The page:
Bundling Culture

The Puritans brought bundling to the American colonies, we’re told.  That was, of course, the historical courting ritual of betrothed couples – there was no such thing as dating.  Couples were attracted, betrothed, then dated, so to speak.

Part of courting in colonial America included, for some, the practice of spending evenings and overnight visits, clothed (uh huh) in the same bed so as to stay warm, as the betrothed tarried (bundled) together to keep company.  Sometimes, a board was placed between the couple; and often parents stayed in the same room.  It was a getting to know you ritual – quite controversial as one might expect.

Today, the practice of bundling has an entirely different context and most contemporaries have no idea of the historical meaning of the word.  But the new connotation of the word has no less controversy.  Or, does everybody love it?

I am an a la carte gal myself.  I prefer to select, on its own merits, exactly and precisely what I want in a product or service.  With bundles, you get some of what you want and a few doodles of what you will never use or could care less about.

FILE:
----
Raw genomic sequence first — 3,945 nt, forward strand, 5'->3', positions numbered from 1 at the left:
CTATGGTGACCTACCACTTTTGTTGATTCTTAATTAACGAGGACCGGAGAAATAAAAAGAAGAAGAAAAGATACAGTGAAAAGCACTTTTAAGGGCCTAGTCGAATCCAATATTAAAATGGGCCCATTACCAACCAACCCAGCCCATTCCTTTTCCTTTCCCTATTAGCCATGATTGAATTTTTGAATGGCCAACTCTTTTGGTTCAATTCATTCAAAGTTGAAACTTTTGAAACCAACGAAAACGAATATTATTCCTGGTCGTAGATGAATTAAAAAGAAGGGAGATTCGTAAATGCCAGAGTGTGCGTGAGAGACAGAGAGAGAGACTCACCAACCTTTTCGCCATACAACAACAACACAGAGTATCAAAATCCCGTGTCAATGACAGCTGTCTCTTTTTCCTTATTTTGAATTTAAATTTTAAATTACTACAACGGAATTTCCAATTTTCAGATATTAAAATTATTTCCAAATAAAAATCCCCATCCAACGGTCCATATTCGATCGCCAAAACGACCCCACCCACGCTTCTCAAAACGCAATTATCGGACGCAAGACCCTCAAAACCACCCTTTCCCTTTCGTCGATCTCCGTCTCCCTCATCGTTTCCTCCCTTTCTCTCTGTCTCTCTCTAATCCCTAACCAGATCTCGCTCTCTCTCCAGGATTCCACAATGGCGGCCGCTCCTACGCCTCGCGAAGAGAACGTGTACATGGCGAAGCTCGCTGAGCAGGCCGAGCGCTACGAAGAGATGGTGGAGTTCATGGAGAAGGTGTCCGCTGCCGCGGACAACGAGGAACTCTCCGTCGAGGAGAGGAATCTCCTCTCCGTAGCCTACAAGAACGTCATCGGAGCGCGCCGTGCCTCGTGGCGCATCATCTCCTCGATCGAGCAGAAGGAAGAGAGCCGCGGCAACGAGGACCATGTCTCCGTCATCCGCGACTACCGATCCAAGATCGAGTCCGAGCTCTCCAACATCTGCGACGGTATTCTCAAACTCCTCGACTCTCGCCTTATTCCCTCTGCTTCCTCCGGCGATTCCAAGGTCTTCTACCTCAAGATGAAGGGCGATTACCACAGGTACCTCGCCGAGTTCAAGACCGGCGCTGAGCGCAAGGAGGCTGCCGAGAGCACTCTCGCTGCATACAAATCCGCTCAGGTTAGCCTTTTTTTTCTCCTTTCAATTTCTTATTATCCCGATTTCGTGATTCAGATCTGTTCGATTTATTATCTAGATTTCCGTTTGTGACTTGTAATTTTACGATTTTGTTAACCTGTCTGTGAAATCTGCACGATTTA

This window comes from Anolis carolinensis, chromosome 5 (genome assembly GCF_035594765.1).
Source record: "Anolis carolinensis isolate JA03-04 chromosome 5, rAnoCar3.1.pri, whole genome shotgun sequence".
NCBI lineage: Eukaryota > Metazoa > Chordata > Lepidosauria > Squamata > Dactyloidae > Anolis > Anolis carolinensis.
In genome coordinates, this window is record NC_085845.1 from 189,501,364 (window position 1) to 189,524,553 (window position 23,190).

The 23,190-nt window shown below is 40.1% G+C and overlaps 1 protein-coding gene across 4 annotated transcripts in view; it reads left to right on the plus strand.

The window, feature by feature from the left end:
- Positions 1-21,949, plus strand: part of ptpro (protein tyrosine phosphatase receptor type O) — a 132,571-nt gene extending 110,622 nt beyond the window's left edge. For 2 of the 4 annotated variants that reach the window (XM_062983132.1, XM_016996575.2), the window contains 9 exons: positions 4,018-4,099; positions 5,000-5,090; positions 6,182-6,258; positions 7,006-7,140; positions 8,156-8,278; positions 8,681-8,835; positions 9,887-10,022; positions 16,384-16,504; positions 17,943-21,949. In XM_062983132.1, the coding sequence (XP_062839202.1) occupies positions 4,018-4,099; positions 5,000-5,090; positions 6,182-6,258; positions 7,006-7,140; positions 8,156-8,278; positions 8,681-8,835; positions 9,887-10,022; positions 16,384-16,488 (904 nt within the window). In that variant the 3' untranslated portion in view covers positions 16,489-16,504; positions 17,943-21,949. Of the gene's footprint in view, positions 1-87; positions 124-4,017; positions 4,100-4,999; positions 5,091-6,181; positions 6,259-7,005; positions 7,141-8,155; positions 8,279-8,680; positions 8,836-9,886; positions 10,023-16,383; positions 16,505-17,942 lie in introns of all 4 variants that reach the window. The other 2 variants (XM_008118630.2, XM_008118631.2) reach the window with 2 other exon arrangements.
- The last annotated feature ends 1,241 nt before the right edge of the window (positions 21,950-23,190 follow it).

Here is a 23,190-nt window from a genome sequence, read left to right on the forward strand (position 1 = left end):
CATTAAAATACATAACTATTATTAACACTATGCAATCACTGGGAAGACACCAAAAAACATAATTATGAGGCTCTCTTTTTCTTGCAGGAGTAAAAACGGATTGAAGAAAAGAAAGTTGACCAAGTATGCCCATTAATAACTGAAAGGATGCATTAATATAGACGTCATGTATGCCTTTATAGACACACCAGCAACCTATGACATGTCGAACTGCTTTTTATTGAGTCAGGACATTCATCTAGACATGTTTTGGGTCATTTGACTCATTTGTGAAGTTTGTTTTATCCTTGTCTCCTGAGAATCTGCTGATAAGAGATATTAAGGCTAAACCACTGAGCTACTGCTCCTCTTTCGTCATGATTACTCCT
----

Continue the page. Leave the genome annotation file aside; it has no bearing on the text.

Even with food, which is what I first think of when a la carte comes to mind, I usually go to the a la carte menu and ignore the “meals.”  Even back in the day when I ate fast food occasionally, I never got “the meal,” because I don’t drink soda.  My frugal mentors taught me that “they always get you with the drink.”

Bundling is designed to expand profit for the seller, but the crux of it for the buyer – which is what irks me, is we are made to feel we benefit (convenience being purportedly, the main perk) from bundling with “them.”  I usually have an underlying feeling of being “taken,” or ripped off when salespeople try to force me into bundling.

The other day, in my umpteenth conversation about various bundles with the third internet, phone, and television provider, I told the persistent customer service rep that I was happy with my television but wanted to discuss just internet and phone service.  She insisted on pressing it further and I said I really preferred to have separate bills.  She couldn’t believe my archaic attitude and said,”it’s the same amount with the bundle as with the separate bills.”  I said, “precisely.”

Again, we ended in a standstill and we remain semi-bundled.

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